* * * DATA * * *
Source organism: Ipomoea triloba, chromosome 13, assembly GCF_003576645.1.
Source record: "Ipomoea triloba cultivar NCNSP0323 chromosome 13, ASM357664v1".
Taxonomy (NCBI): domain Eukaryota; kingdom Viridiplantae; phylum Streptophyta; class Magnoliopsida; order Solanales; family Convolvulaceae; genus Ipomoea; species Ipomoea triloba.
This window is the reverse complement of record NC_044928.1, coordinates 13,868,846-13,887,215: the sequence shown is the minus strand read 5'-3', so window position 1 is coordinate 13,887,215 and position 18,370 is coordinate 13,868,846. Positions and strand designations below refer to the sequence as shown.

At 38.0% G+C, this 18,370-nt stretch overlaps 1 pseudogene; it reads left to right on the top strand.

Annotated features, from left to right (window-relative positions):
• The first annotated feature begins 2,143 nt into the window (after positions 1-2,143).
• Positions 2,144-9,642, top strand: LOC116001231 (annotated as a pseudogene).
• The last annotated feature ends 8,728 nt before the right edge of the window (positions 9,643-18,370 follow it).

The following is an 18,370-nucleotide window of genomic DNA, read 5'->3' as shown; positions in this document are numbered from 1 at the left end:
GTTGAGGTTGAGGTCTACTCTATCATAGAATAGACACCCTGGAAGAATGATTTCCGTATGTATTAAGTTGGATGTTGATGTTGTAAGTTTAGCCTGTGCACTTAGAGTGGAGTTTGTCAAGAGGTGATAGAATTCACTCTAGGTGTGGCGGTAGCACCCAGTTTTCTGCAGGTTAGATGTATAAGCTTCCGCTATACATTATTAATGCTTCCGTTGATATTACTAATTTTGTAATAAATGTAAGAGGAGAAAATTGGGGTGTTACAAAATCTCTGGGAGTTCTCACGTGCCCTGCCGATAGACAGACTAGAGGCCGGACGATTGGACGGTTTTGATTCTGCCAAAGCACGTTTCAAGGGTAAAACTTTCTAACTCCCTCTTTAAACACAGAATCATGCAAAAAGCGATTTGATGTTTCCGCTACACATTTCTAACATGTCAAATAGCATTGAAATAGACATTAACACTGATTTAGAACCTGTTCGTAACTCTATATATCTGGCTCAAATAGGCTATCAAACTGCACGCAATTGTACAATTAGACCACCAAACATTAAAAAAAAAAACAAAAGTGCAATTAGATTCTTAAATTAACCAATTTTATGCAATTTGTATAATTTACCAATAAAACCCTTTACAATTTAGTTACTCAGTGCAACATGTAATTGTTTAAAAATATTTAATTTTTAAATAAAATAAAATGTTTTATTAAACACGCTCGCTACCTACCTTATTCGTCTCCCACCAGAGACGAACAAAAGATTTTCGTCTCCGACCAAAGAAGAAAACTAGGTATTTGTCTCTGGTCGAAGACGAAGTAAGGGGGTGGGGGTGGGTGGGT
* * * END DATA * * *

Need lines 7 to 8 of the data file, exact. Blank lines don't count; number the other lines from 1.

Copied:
• The first annotated feature begins 2,143 nt into the window (after positions 1-2,143).
• Positions 2,144-9,642, top strand: LOC116001231 (annotated as a pseudogene).